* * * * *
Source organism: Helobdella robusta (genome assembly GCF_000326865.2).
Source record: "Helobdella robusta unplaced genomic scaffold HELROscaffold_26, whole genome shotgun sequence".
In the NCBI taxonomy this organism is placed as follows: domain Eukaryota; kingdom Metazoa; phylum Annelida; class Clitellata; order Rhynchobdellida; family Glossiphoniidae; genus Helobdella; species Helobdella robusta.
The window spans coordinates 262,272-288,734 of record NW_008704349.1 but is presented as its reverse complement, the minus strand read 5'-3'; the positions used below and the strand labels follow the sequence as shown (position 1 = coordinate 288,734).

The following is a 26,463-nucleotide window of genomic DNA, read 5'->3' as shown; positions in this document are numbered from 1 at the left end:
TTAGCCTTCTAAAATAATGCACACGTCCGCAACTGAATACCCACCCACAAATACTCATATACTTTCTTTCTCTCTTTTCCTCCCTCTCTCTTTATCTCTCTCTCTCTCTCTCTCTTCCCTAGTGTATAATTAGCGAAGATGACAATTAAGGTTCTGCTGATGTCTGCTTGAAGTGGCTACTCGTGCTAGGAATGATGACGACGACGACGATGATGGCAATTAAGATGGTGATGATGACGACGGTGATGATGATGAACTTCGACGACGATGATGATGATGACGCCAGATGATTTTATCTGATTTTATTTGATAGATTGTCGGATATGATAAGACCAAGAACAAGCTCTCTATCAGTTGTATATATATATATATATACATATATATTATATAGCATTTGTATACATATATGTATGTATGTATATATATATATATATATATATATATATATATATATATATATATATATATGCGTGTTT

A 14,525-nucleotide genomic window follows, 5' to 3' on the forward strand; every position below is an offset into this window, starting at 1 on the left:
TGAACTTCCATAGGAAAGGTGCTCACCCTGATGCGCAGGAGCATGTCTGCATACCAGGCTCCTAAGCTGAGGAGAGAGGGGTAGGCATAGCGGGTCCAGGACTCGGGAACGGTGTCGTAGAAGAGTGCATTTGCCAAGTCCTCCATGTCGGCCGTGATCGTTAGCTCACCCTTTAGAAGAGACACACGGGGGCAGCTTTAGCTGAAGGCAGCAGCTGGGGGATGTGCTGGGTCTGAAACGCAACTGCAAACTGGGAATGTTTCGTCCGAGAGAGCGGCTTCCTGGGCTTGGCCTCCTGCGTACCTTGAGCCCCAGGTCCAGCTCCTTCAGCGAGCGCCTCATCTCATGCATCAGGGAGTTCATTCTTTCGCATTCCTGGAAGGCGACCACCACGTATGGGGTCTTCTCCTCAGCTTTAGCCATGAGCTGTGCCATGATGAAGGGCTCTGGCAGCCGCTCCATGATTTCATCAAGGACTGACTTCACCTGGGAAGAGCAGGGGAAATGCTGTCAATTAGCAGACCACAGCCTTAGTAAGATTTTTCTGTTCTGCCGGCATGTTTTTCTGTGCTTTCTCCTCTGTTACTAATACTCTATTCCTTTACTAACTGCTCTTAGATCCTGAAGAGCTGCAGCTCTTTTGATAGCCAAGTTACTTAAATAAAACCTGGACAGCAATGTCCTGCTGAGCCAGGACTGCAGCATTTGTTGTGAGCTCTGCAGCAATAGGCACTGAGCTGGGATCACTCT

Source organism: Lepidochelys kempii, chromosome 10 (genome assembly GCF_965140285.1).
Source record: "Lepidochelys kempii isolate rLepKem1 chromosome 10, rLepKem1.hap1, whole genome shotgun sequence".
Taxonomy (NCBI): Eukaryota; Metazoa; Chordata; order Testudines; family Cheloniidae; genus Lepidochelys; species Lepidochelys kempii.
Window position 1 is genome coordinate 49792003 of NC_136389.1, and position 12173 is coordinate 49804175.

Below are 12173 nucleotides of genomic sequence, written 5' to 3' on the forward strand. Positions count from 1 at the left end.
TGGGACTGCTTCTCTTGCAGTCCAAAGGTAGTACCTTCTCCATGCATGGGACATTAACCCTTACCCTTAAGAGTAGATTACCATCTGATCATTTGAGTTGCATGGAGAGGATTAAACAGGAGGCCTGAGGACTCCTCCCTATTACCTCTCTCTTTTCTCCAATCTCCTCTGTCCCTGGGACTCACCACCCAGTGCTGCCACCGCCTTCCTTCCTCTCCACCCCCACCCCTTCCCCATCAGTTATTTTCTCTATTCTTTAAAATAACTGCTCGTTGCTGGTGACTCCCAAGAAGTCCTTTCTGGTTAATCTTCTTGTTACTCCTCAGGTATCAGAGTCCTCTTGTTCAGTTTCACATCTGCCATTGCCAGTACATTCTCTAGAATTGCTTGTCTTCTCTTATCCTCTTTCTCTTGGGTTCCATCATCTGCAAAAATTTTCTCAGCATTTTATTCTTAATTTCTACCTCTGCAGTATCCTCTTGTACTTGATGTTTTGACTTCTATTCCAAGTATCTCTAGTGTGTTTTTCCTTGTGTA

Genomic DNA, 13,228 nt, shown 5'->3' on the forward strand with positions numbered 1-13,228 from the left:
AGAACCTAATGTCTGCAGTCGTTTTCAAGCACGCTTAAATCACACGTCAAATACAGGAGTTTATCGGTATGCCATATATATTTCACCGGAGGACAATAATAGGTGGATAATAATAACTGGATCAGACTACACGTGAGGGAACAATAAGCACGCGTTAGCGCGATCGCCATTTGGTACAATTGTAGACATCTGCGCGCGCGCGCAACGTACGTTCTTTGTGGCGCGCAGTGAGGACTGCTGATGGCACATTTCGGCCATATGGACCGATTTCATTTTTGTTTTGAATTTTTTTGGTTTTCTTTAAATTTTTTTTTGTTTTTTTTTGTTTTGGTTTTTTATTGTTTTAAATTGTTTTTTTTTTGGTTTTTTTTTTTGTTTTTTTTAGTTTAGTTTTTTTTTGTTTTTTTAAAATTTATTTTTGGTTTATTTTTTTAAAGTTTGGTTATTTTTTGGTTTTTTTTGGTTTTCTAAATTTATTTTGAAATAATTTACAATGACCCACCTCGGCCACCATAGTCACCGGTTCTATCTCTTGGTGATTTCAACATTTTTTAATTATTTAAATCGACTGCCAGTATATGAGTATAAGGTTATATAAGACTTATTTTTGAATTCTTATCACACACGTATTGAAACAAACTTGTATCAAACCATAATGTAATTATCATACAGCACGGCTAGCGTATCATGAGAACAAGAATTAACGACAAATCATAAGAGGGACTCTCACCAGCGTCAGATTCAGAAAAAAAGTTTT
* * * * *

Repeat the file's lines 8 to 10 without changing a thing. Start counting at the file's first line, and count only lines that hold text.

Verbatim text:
TGAACTTCCATAGGAAAGGTGCTCACCCTGATGCGCAGGAGCATGTCTGCATACCAGGCTCCTAAGCTGAGGAGAGAGGGGTAGGCATAGCGGGTCCAGGACTCGGGAACGGTGTCGTAGAAGAGTGCATTTGCCAAGTCCTCCATGTCGGCCGTGATCGTTAGCTCACCCTTTAGAAGAGACACACGGGGGCAGCTTTAGCTGAAGGCAGCAGCTGGGGGATGTGCTGGGTCTGAAACGCAACTGCAAACTGGGAATGTTTCGTCCGAGAGAGCGGCTTCCTGGGCTTGGCCTCCTGCGTACCTTGAGCCCCAGGTCCAGCTCCTTCAGCGAGCGCCTCATCTCATGCATCAGGGAGTTCATTCTTTCGCATTCCTGGAAGGCGACCACCACGTATGGGGTCTTCTCCTCAGCTTTAGCCATGAGCTGTGCCATGATGAAGGGCTCTGGCAGCCGCTCCATGATTTCATCAAGGACTGACTTCACCTGGGAAGAGCAGGGGAAATGCTGTCAATTAGCAGACCACAGCCTTAGTAAGATTTTTCTGTTCTGCCGGCATGTTTTTCTGTGCTTTCTCCTCTGTTACTAATACTCTATTCCTTTACTAACTGCTCTTAGATCCTGAAGAGCTGCAGCTCTTTTGATAGCCAAGTTACTTAAATAAAACCTGGACAGCAATGTCCTGCTGAGCCAGGACTGCAGCATTTGTTGTGAGCTCTGCAGCAATAGGCACTGAGCTGGGATCACTCT

Source organism: Lepidochelys kempii, chromosome 10 (genome assembly GCF_965140285.1).
Source record: "Lepidochelys kempii isolate rLepKem1 chromosome 10, rLepKem1.hap1, whole genome shotgun sequence".